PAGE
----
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      Expression of key genes affecting artemisinin content in five Artemisia species

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          Abstract

          Artemisinin, an effective anti-malarial drug is synthesized in the specialized 10-celled biseriate glandular trichomes of some Artemisia species. In order to have an insight into artemisinin biosynthesis in species other than A. annua, five species with different artemisinin contents were investigated for the expression of key genes that influence artemisinin content. The least relative expression of the examined terpene synthase genes accompanied with very low glandular trichome density (4 No. mm −2) and absence of artemisinin content in A. khorassanica (S2) underscored the vast metabolic capacity of glandular trichomes. A. deserti (S4) with artemisinin content of 5.13 mg g −1 DW had a very high expression of Aa- ALDH1 and Aa- CYP71AV1 and low expression of Aa- DBR2. It is possible to develop plants with high artemisinin synthesis ability by downregulating Aa- ORA in S4, which may result in the reduction of Aa- ALDH1 and Aa- CYP71AV1 genes expression and effectively change the metabolic flux to favor more of artemisinin production than artemisinic acid. Based on the results, the Aa- ABCG6 transporter may be involved in trichome development. S4 had high transcript levels and larger glandular trichomes (3.46 fold) than A. annua found in Iran (S1), which may be due to the presence of more 2C-DNA (3.48 fold) in S4 than S1.

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          Most cited references 48

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          Network analysis of the MVA and MEP pathways for isoprenoid synthesis.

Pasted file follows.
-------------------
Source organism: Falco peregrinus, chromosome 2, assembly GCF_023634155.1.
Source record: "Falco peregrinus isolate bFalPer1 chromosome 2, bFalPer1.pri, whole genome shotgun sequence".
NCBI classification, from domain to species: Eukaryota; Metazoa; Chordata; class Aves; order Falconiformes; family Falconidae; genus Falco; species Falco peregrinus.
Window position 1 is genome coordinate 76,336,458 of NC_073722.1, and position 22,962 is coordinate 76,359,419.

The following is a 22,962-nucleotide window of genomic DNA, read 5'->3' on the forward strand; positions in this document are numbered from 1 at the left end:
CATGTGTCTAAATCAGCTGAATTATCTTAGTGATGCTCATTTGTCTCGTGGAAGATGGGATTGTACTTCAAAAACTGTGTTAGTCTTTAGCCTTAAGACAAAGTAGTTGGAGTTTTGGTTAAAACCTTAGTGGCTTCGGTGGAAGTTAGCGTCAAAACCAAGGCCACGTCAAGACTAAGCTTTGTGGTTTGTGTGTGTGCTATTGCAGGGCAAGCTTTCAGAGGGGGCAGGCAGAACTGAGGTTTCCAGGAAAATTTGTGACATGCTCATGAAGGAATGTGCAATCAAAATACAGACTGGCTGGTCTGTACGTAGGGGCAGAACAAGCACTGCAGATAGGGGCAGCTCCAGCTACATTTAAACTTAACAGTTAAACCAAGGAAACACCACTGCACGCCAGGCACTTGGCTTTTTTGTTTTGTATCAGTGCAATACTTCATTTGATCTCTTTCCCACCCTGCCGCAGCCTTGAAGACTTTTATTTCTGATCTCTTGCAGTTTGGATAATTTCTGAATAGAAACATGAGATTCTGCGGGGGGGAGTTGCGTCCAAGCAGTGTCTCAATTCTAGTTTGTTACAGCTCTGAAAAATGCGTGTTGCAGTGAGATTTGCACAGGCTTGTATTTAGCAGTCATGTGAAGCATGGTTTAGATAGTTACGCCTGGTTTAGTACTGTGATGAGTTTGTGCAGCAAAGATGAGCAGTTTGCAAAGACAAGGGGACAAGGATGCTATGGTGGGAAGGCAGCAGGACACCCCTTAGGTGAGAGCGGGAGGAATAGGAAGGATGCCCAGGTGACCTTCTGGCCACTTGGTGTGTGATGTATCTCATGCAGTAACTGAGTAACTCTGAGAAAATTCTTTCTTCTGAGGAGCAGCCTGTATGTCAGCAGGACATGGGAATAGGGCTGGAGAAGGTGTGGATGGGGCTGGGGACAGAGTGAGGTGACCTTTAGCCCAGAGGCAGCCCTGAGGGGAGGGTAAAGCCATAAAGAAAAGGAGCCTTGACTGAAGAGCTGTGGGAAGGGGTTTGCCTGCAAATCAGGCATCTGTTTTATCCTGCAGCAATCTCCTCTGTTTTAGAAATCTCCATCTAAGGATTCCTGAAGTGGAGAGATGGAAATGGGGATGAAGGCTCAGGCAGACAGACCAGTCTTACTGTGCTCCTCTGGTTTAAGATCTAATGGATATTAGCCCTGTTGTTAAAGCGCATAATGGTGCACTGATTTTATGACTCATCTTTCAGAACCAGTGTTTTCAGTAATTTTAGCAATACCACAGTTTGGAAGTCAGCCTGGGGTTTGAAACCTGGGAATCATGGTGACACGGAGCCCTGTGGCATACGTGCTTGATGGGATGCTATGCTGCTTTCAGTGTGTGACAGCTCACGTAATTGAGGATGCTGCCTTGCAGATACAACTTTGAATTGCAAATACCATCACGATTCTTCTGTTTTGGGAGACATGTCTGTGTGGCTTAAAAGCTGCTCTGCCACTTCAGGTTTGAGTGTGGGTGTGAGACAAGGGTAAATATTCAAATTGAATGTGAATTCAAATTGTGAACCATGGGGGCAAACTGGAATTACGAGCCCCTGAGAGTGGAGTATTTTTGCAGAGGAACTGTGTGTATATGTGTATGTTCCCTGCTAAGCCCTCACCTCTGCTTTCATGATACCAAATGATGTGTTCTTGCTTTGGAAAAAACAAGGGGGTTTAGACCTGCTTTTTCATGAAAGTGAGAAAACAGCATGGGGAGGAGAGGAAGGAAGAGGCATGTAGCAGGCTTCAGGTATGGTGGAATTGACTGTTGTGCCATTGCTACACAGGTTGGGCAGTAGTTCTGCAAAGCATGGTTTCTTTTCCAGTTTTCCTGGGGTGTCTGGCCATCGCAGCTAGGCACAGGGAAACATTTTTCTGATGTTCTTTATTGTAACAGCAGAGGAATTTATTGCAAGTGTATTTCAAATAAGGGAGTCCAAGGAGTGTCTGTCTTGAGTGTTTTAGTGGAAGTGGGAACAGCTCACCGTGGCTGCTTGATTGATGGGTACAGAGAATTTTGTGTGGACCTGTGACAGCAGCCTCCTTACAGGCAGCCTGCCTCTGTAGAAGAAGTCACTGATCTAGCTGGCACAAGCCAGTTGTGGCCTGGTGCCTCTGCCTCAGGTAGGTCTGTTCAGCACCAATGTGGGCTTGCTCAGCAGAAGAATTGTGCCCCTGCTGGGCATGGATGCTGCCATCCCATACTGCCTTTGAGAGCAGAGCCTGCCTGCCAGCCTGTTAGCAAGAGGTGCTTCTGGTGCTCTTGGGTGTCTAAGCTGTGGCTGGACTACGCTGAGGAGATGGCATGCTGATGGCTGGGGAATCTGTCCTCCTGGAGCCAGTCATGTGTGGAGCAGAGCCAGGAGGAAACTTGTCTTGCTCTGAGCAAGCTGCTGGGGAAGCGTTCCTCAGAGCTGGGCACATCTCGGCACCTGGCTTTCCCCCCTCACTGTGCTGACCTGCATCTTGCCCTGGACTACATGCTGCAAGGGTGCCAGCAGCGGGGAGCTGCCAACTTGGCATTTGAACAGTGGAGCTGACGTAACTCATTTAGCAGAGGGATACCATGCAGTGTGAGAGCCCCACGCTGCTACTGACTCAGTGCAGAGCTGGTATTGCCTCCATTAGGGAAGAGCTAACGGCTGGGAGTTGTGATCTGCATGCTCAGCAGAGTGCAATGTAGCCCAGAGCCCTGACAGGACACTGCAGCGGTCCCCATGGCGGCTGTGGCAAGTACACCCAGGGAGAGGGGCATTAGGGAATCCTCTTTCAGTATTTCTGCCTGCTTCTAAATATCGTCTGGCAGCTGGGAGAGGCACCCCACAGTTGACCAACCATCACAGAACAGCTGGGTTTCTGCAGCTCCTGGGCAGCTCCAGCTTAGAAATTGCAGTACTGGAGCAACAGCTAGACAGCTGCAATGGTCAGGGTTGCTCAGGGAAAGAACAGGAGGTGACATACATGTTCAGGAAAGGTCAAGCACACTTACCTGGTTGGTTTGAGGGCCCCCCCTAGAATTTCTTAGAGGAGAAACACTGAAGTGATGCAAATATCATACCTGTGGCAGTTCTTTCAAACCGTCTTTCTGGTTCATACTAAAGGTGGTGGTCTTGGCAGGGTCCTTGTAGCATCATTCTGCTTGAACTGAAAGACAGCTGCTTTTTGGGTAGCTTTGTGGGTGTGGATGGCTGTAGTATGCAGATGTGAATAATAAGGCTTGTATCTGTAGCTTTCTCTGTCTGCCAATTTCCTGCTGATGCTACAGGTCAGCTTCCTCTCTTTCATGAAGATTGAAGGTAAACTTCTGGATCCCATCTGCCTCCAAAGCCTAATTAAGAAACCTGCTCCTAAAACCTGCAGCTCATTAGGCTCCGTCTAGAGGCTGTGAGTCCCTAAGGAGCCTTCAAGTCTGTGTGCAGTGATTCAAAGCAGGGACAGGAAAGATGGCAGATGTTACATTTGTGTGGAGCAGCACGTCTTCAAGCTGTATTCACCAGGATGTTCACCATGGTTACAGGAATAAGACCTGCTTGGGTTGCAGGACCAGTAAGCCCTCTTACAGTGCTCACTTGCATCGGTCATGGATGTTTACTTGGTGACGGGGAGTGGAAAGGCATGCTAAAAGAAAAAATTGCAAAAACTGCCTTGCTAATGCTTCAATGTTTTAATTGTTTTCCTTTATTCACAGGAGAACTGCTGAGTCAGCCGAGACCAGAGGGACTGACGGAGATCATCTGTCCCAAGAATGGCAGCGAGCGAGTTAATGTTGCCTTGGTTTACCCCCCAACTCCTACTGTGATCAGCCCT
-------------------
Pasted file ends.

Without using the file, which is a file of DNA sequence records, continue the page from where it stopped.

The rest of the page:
Isoprenoid biosynthesis is essential for all living organisms, and isoprenoids are also of industrial and agricultural interest. All isoprenoids are derived from prenyl diphosphate (prenyl-PP) precursors. Unlike isoprenoid biosynthesis in other living organisms, prenyl-PP, as the precursor of all isoprenoids in plants, is synthesized by two independent pathways: the mevalonate (MVA) pathway in the cytoplasm and the 2-C-methyl-D-erythritol 4-phosphate (MEP) pathway in plastids. This review focuses on progress in our understanding of how the precursors for isoprenoid biosynthesis are synthesized in the two subcellular compartments, how the underlying pathway gene networks are organized and regulated, and how network perturbations impact each pathway and plant development. Because of the wealth of data on isoprenoid biosynthesis, we emphasize research in Arabidopsis thaliana and compare the synthesis of isoprenoid precursor molecules in this model plant with their synthesis in other prokaryotic and eukaryotic organisms.
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            The origin, evolution and proposed stabilization of the terms 'genome size' and 'C-value' to describe nuclear DNA contents.

            Perusing the literature on nuclear 'genome size' shows that the term is not stabilized, but applied with different meanings. It is used for the DNA content of the complete chromosome complement (with chromosome number n), for which others use 'C-value', but also for the DNA content of the monoploid chromosome set only (with chromosome number x). Reconsideration of the terminology is required. Our purpose is to discuss the currently unstable usage of the terms 'genome size' and 'C-value', and to propose a new unified terminology which can describe nuclear DNA contents with ease and without ambiguity. We argue that there is a need to maintain the term genome size in a broad sense as a covering term, because it is widely understood, short and phonetically pleasing. Proposals are made for a unified and consensual terminology. In this, 'genome size' should mean the DNA content based on chromosome number x and n, and should be used mainly in a general sense. The necessary distinction of the kinds of genome sizes is made by the adjectives 'monoploid' and the neology 'holoploid'. 'Holoploid genome size' is a shortcut for the DNA content of the whole chromosome complement characteristic for the individual (and by generalization for the population, species, etc.) irrespective of the degree of generative polyploidy, aneuploidies, etc. This term was lacking in the terminology and is for reasons of linguistic consistency indispensable. The abbreviated terms for monoploid and holoploid genome size are, respectively, Cx-value and C-value. Quantitative data on genome size should always indicate the C-level by a numerical prefix, such as 1C, 1Cx, 2C, etc. The proposed conventions cover general fundamental aspects relating to genome size in plants and animals, but do not treat in detail cytogenetic particularities (e.g. haploids, hybrids, etc.) which will need minor extensions of the present scheme in a future paper.